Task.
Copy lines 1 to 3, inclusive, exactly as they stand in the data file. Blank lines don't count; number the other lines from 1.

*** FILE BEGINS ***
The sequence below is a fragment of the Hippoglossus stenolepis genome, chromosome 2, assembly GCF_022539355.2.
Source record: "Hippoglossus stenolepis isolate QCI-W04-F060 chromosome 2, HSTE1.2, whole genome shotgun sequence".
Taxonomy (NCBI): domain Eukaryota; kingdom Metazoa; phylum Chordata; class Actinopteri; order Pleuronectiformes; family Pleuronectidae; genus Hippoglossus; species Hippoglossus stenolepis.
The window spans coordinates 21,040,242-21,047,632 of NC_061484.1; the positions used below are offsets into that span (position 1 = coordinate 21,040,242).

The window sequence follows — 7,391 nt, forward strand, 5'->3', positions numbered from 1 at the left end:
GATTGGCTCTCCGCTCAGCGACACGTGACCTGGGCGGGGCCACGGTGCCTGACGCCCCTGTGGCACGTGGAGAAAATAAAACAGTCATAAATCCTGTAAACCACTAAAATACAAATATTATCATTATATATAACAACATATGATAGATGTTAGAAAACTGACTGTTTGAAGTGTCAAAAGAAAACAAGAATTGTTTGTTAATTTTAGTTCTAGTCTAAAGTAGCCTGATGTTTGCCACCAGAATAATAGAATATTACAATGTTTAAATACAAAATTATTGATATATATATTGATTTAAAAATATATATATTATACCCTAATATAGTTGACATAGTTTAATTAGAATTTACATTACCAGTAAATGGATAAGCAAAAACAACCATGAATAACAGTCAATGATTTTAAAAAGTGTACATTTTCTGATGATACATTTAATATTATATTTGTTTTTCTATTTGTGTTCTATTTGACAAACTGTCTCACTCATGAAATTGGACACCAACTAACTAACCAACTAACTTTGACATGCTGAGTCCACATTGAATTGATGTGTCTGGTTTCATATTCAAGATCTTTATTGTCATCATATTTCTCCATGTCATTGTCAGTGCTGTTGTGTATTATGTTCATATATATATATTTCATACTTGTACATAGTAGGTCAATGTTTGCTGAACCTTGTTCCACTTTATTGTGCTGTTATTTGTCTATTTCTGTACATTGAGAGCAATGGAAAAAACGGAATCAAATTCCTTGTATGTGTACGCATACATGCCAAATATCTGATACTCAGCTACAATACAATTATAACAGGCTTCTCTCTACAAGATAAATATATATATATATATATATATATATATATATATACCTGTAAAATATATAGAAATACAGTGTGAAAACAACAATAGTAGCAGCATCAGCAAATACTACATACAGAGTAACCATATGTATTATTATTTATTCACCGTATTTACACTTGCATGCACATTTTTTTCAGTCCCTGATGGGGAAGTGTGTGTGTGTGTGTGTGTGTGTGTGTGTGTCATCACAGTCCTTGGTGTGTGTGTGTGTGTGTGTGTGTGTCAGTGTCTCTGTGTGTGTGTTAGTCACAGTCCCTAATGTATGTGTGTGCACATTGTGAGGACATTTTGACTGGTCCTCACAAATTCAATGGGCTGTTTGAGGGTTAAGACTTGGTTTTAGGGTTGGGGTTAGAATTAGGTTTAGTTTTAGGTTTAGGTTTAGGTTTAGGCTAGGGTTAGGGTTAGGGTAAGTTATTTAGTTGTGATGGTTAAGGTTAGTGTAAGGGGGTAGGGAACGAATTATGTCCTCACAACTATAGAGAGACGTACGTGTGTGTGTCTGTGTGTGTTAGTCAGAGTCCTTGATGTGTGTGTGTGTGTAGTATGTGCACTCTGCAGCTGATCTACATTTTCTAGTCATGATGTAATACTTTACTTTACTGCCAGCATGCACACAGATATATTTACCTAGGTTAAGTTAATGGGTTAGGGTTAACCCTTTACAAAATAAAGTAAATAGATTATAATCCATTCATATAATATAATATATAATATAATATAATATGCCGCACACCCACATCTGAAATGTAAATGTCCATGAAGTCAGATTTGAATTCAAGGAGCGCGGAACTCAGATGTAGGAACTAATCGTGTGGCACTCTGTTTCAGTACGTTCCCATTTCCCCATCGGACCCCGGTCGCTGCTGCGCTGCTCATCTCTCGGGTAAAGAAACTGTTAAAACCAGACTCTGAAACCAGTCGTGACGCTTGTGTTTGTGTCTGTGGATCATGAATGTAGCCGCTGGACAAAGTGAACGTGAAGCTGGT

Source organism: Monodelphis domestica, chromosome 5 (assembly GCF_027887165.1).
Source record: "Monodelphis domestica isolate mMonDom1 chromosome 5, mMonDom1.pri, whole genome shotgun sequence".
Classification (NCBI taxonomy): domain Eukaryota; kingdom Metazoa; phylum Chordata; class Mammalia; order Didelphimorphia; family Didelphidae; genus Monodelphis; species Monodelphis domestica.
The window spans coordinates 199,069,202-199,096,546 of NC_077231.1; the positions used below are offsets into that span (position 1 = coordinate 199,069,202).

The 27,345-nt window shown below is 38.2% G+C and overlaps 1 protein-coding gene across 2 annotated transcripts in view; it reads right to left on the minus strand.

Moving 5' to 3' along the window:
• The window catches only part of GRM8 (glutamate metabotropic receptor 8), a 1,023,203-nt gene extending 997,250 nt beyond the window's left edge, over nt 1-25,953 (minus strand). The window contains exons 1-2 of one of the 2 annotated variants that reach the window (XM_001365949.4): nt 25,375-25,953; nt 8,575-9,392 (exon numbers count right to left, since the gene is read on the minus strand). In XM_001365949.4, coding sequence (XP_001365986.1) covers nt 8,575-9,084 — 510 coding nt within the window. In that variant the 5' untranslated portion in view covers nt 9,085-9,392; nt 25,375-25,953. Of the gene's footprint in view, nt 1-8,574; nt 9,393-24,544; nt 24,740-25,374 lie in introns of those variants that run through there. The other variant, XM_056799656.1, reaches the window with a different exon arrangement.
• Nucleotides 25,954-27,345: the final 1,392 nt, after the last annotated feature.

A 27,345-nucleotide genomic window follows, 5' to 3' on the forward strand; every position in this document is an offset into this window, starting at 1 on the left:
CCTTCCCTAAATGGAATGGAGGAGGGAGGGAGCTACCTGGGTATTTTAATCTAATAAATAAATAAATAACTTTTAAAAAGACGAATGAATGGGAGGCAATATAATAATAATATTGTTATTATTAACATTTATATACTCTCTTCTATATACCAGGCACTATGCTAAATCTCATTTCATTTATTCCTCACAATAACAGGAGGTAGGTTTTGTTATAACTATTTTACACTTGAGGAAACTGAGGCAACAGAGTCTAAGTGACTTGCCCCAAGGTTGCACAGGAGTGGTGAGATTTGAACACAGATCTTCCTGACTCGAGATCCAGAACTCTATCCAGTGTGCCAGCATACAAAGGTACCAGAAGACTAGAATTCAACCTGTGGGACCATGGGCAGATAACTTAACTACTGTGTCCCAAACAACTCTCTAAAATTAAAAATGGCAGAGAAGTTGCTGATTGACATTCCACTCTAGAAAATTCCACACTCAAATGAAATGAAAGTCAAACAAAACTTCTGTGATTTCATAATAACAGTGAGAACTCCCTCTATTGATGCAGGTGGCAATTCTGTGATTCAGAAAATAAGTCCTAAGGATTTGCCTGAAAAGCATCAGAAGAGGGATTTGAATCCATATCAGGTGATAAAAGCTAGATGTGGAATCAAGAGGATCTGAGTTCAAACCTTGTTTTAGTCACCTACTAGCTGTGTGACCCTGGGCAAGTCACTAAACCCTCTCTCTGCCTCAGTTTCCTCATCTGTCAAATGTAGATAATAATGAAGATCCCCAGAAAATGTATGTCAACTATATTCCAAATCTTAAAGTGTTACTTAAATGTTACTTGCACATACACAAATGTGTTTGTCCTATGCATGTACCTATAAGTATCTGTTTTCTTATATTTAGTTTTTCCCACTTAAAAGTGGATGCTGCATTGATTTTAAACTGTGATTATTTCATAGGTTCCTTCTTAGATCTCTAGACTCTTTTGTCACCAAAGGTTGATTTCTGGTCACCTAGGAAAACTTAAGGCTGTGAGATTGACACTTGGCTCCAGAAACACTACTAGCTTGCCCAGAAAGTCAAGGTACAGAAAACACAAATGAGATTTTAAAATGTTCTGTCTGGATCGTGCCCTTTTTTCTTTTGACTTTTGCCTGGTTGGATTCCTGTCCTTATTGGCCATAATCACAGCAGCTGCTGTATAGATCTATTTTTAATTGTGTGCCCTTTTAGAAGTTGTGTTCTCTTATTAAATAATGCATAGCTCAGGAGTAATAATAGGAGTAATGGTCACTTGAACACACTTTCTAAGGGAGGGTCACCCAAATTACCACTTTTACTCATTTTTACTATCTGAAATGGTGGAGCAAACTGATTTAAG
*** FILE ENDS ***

The sequence below is a fragment of the Hippoglossus stenolepis genome, chromosome 2, assembly GCF_022539355.2.
Source record: "Hippoglossus stenolepis isolate QCI-W04-F060 chromosome 2, HSTE1.2, whole genome shotgun sequence".
Taxonomy (NCBI): domain Eukaryota; kingdom Metazoa; phylum Chordata; class Actinopteri; order Pleuronectiformes; family Pleuronectidae; genus Hippoglossus; species Hippoglossus stenolepis.